I came to Georgia Justice Project as part of my field practicum as a third year law student at the Georgia State University Law School. I had researched nonprofits in the Atlanta area doing criminal defense work so was very interested in interning here, especially after talking with a fellow law student, Jessica Sully who had interned here earlier in the year.
I grew up in the Marietta, Georgia area in a relatively privileged environment. After starting college at Vanderbilt, I became involved in some student political and social justice organizations. I also developed an interest in philosophy. Participating in these organizations—particularly the Vanderbilt Students for a Living Wage began a gradual humanitarian awakening within me. Prior to going to Vanderbilt I’d assumed that everyone in America was on an even playing field and had their own power. I believed that if they were doing worse than others it was because of them. The plight of those struggling was not even on my radar. My participation in these organizations helped to open my eyes. It taught me to think more critically about what I took for granted. It hadn’t occurred to me that there could be something wrong with conditions in our society—I had been blaming the affected people for their circumstances. Although the fight continues to get a fair and living wage for the university’s custodial and food service workers, I feel the biggest success of this group was bringing it to the attention of the students and the transformative effect it has had on them—particularly for me.
The most surprising thing I’ve learned since interning at the Georgia Justice Project is how different the process is for persons accused of a crime between the inner and outer Atlanta perimeter legal systems. A person has a substantially more difficult time in the outer perimeter than on the inside.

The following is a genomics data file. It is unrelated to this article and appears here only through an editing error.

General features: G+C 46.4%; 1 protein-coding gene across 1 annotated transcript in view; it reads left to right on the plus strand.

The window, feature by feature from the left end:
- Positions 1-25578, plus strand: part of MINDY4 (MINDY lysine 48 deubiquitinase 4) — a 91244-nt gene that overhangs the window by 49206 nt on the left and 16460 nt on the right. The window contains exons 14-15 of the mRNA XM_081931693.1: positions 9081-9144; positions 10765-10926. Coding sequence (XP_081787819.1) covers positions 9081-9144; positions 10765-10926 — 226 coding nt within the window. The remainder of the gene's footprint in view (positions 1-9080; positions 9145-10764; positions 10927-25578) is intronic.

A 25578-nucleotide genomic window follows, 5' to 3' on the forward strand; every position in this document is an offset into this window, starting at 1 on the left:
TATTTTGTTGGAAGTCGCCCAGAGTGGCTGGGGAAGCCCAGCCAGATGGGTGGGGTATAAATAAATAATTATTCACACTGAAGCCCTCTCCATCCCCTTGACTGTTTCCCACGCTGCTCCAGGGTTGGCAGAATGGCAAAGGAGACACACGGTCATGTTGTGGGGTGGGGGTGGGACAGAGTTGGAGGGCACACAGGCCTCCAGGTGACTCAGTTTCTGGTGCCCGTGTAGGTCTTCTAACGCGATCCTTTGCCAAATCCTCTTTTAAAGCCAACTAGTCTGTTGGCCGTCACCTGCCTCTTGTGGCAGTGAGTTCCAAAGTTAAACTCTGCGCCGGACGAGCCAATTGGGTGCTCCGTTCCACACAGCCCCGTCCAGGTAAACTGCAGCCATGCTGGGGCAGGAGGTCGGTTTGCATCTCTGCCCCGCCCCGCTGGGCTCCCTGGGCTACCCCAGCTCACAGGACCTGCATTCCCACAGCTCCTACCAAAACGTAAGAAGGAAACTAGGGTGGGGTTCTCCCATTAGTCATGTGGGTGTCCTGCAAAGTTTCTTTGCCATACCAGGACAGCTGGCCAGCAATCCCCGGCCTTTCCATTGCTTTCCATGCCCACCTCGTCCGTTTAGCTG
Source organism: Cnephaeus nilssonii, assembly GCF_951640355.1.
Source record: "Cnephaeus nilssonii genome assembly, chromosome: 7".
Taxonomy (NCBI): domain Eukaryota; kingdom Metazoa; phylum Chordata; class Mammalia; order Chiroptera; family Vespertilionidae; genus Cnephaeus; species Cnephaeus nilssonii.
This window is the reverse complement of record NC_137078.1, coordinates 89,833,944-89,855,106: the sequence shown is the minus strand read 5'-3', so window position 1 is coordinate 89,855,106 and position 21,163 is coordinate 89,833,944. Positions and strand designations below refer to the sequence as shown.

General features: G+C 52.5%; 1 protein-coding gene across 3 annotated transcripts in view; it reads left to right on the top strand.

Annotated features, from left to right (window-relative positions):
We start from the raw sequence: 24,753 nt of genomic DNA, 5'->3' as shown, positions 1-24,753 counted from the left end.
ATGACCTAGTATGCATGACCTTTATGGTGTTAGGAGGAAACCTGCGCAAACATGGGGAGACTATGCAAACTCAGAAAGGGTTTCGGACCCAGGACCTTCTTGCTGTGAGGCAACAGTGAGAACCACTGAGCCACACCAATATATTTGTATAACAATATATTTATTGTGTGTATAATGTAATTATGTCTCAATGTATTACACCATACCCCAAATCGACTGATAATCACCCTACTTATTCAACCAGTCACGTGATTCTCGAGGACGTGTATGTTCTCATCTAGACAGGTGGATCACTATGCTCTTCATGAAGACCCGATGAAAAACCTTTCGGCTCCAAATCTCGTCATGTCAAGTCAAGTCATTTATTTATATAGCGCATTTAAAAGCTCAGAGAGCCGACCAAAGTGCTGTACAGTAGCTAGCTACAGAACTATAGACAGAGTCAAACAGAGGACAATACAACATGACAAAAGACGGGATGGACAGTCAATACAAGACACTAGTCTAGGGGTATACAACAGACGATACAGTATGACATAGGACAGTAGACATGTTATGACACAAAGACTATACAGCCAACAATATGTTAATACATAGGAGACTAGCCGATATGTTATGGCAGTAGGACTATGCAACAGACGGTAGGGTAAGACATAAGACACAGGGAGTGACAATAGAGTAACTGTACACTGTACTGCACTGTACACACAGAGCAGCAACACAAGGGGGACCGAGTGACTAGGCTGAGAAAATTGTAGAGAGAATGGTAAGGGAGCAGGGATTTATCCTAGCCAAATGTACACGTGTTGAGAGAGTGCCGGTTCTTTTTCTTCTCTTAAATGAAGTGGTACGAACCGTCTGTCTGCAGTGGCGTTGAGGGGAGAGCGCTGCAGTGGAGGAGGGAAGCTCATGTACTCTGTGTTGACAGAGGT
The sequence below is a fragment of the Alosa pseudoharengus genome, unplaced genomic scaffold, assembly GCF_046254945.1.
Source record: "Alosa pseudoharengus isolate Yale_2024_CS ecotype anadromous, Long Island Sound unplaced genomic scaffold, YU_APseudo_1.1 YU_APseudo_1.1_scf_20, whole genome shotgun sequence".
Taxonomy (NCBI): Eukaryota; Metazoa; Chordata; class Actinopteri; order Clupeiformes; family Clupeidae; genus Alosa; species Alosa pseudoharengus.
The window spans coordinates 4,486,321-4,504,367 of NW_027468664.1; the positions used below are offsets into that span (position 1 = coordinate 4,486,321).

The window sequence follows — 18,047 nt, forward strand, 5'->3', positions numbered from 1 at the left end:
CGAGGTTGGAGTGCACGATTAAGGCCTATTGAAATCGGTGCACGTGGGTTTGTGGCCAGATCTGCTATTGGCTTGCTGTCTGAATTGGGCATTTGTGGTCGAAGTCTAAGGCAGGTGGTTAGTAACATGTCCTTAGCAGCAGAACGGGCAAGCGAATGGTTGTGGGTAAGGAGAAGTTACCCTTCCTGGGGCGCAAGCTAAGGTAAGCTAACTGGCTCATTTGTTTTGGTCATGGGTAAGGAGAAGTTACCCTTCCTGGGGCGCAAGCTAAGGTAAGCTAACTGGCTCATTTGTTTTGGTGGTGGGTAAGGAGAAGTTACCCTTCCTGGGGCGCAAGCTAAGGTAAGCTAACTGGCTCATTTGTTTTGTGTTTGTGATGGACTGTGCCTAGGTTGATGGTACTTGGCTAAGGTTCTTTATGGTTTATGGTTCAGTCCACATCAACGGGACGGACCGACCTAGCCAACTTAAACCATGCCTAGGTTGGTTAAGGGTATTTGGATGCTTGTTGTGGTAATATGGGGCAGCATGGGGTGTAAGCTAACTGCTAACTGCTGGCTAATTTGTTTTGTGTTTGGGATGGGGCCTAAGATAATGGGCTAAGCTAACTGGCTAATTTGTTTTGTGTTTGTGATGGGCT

I love the stuff that is not law at GJP—it’s more than just a legal practice. There is an investment in the whole person. I like the idea of knowing what happens to people after the case is finished. GJP makes a tremendous effort to help people not recidivate and to move forward in their lives. Clients are regarded in a more humane way and treated like people rather than a name on a list. Part of this is due to the fact that there are fewer cases as compared to a public defender’s office. GJP is a model for working with people holistically. It is infinitely more beneficial and rewarding to me as a practicing attorney and substantially more beneficial for the clients.
“After studying how out of control our incarceration rates are in the United States, I decided I wanted to pursue criminal law because I think it’s one of the best ways to make change, especially in the lives of the criminally accused. People with a criminal record are highly stigmatized—especially if they’re indigent. I figure this is a good way to give people a fair chance. Practicing criminal law is interesting to me. It’s challenging because no two cases are the same. I’m able to marry my passion for challenge with my desire to make a difference. Criminal justice captures this best for me. I feel that I have a duty to do this.”